Why are Toilets, Sinks and Urinals Made of Porcelain?

Why are Toilets, Sinks and Urinals Made of Porcelain?

Why are Toilets, Sinks and Urinals Made of Porcelain?  

Guest Blog by John Tarr

 

Have you wondered that yourself? Not only are our personal toilets and sinks in our bathrooms in our homes made of porcelain but so are most public restrooms.

We have been sitting on the same type of toilet thrones for centuries. Is there not something different that could do the same job in our modern times?

Nope!

These bathroom fixtures need to be sturdy, waterproof, and in the case of a toilet and urinal, designed to be a flushing engine.

They are very efficient waste removers and there is a lot of intricate engineering behind your behind.

Vitreous china toilets (what we call porcelain) are made from clay and water. It’s a fairly inexpensive manufacturing process, which includes being poured into a mold, finished, glazed, and then sent through a kiln.

We use plastic on the seat cover on the toilet, but plastic is not durable enough to have it in the main role. Porcelain will not break under the weight of a hard landing.

Stainless steel toilets, like you see in jail, are very strong but are sensitive to temperature.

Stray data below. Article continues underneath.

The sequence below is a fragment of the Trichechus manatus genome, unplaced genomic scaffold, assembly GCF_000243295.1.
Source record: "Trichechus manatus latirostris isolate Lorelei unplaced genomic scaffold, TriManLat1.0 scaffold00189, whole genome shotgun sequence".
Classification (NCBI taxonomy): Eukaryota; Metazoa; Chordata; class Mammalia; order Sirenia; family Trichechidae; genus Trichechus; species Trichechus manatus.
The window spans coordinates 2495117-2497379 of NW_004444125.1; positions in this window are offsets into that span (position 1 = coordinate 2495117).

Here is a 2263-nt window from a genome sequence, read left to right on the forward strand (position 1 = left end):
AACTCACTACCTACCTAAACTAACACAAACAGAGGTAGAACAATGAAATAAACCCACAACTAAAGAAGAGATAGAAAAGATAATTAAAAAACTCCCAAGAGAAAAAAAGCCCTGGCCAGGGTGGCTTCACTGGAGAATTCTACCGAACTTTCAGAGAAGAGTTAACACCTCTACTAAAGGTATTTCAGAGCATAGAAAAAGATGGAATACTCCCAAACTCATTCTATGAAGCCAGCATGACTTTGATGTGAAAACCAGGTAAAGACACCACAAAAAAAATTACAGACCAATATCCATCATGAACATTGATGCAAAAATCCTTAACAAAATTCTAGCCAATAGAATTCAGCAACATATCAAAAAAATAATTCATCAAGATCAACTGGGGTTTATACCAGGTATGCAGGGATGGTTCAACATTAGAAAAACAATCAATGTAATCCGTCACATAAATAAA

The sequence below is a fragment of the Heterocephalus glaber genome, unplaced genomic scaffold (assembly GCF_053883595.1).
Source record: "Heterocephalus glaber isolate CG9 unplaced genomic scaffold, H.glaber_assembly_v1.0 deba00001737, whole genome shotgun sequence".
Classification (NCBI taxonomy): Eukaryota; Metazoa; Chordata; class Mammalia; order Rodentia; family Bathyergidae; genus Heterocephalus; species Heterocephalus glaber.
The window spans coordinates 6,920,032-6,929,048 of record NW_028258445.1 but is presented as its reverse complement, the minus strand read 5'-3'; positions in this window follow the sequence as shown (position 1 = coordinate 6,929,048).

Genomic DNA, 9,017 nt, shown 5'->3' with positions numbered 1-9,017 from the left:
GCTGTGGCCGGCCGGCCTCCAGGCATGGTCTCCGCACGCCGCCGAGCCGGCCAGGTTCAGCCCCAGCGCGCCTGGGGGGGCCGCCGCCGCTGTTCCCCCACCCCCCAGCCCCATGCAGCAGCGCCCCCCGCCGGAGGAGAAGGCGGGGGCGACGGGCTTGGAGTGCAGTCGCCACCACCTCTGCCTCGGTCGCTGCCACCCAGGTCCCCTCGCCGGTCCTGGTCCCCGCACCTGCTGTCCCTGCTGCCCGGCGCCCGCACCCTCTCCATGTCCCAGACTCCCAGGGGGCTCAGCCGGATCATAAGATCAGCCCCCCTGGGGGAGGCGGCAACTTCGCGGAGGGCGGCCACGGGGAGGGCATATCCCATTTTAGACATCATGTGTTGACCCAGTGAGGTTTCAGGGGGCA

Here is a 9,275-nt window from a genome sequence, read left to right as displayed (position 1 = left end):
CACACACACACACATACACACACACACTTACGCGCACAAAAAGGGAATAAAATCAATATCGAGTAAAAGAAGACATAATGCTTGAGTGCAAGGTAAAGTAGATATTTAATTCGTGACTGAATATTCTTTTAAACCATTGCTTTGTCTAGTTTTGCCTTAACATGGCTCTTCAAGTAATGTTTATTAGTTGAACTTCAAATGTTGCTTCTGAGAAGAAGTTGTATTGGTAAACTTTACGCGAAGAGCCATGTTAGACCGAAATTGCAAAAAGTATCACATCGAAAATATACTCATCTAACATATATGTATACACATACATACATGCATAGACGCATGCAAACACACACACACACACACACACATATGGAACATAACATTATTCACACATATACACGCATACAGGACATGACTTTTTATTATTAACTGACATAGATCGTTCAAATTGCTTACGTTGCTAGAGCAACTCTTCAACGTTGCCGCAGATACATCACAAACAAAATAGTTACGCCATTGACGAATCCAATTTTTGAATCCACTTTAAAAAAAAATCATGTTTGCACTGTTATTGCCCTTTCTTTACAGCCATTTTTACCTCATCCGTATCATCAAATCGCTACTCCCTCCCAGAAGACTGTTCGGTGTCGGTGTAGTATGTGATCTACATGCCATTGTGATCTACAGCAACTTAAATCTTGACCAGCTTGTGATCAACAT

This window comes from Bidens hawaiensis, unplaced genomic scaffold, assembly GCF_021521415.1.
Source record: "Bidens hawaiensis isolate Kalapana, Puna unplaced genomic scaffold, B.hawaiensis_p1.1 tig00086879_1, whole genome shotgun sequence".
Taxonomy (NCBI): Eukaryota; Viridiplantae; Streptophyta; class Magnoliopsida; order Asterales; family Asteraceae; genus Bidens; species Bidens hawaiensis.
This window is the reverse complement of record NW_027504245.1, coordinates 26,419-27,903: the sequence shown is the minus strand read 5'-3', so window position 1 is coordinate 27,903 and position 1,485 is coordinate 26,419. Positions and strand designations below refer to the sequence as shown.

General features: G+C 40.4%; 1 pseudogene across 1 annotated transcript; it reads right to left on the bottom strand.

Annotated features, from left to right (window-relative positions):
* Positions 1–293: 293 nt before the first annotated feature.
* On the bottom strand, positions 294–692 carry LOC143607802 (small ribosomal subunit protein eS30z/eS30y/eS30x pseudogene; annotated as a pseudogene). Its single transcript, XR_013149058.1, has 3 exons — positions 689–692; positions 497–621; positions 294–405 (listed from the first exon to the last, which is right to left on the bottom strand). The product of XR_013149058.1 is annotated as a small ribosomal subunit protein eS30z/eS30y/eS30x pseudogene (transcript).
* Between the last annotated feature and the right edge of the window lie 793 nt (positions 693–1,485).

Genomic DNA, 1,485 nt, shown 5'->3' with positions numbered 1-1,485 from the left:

You do not want to sit on one when it is cold. Porcelain, not so much. Plus, they did not want to use something like porcelain that could be shattered and then the pieces used as a weapon in a penitentiary.

Rachel Swaby on her blog said: “Porcelain is a champ of shrugging off water. It may sound simple, but a porous material will allow liquid and bacteria in, so being impervious to both is important in a structure that’s main job is to deal with waste. The key to keeping water out, is in the porcelain glaze. After the toilet is coated, it’s fired in a kiln. Unlike, say, grout in a shower, which takes on both water and bacteria, the glaze stops bacteria at the toilet’s surface.”

A defective toilet is a bad thing no matter where you are when you need one.

In public restrooms it can be particularly annoying and unsightly so that is why Team JaniWrap invented and sells temporary out-of-order covers that can be used until the fixture can be fixed.

They are beautiful, do not take away from the overall appearance of the restroom, and are easy to apply.

People ask Team JaniWrap all the time: “Can you tell me why your temporary covers adhere so well to porcelain restroom fixtures?”

I always tell them: “It’s a proprietary blend of adhesives designed for instant tack, long adhesion, and clean release.”

Go here to find out more about our Temporary Out-of-order Covers

The Birth of Modern Public Bathrooms

The Birth of Modern Public Bathrooms

The Birth of Modern Public Bathrooms 

Guest Blog by John Tarr

I remember as a kid traveling with my parents on a stretch of 300 miles of a road from Detroit to Chicago regularly in 1961. Our family lived in a suburb of Detroit called Royal Oak and my dad was transferring as an insurance salesman to the Chicago area. To make the transition easier for the family my dad would work 4 days a week in our new town of Waukegan just north of Chicago and then travel a half day on Friday and half day on Monday back and forth. We would sometimes accompany him on these road trips.